Lecture 13 design models 1 mhp and klm
This presentation is the property of its rightful owner.
Sponsored Links
1 / 27

Lecture 13 Design Models 1 – MHP and KLM PowerPoint PPT Presentation


  • 110 Views
  • Uploaded on
  • Presentation posted in: General

Prof Jim Warren with reference to sections 7.1 and 7.2 of The Resonant Interface HCI Foundations for Interaction Design First Edition by Steven Heim. Lecture 13 Design Models 1 – MHP and KLM. Chapter 7 Interaction Design Models. Model Human Processor (MHP) Keyboard Level Model (KLM) GOMS

Download Presentation

Lecture 13 Design Models 1 – MHP and KLM

An Image/Link below is provided (as is) to download presentation

Download Policy: Content on the Website is provided to you AS IS for your information and personal use and may not be sold / licensed / shared on other websites without getting consent from its author.While downloading, if for some reason you are not able to download a presentation, the publisher may have deleted the file from their server.


- - - - - - - - - - - - - - - - - - - - - - - - - - E N D - - - - - - - - - - - - - - - - - - - - - - - - - -

Presentation Transcript


Lecture 13 design models 1 mhp and klm

Prof Jim Warren

with reference to sections 7.1 and 7.2 of

The Resonant Interface HCI Foundations for Interaction Design

First Edition

by Steven Heim

Lecture 13Design Models 1 – MHP and KLM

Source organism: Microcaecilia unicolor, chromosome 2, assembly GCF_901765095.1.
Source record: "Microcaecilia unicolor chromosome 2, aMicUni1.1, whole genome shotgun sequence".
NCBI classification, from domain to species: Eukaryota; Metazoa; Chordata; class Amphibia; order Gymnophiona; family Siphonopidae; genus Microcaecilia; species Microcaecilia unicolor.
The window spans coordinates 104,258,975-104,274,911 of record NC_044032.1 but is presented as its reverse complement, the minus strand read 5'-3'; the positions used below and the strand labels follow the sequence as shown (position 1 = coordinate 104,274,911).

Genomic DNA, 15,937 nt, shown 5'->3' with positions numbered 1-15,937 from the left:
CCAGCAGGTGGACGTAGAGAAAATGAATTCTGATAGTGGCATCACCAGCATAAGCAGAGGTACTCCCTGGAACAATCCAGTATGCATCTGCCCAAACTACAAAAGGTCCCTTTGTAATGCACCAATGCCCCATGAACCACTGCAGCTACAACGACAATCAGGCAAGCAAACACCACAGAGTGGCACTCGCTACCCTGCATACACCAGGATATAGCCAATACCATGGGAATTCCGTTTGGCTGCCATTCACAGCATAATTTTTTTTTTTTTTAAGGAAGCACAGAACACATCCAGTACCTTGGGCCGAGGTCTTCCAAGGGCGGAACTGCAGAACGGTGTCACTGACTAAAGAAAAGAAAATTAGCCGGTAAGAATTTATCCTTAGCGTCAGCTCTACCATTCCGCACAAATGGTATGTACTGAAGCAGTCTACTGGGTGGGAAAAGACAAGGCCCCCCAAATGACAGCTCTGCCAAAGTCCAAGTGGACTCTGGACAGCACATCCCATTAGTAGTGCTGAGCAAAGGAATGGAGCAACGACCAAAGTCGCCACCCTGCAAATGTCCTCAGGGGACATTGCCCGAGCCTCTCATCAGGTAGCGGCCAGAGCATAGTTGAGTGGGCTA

Chapter 7 interaction design models

Chapter 7 Interaction Design Models

  • Model Human Processor (MHP)

  • Keyboard Level Model (KLM)

  • GOMS

  • Modeling Structure

  • Modeling Dynamics

  • Physical Models


Predictive descriptive models

Predictive/Descriptive Models

  • Predictive models such as the Model Human Processor (MHP) and the Keyboard Level Model (KLM), are a priori (pre-experience) models

    • They give approximations of user actions before real users are brought into the testing environment.

  • Descriptive models, such as state networks and the Three-State Model, provide a framework for thinking about user interaction

    • They can help us to understand how people interact with dynamic systems.


Model human processor mhp

Model Human Processor (MHP)

The Model Human Processor can make general predictions about human performance

  • The MHP is a predictive model and is described by a set of memories and processors that function according to a set of principles (principles of operation)


Model human processor mhp1

Model Human Processor (MHP)

  • Perceptual system (sensory image stores)

    • Sensors

      • eyes

      • ears

    • Buffers

      • Visual image store (VIS)

      • Auditory image store (AIS)

    • Cognitive system

      • Working memory (WM)—Short-term memory

      • Long-term memory (LTM)

    • Motor system

      • arm-hand-finger system

      • head-eye system


Model human processor mhp2

Model Human Processor (MHP)


Mhp working memory wm

MHP – Working Memory (WM)

  • WM consists of a subset of “activated” elements from LTM (long-term memory)

  • The SISs (Sensory Image Stores – visual and audio) encode only the nonsymbolic physical parameters of stimuli.

  • Shortly after the onset of a stimulus, a symbolic representation is registered in the WM


Mhp working memory

MHP – Working Memory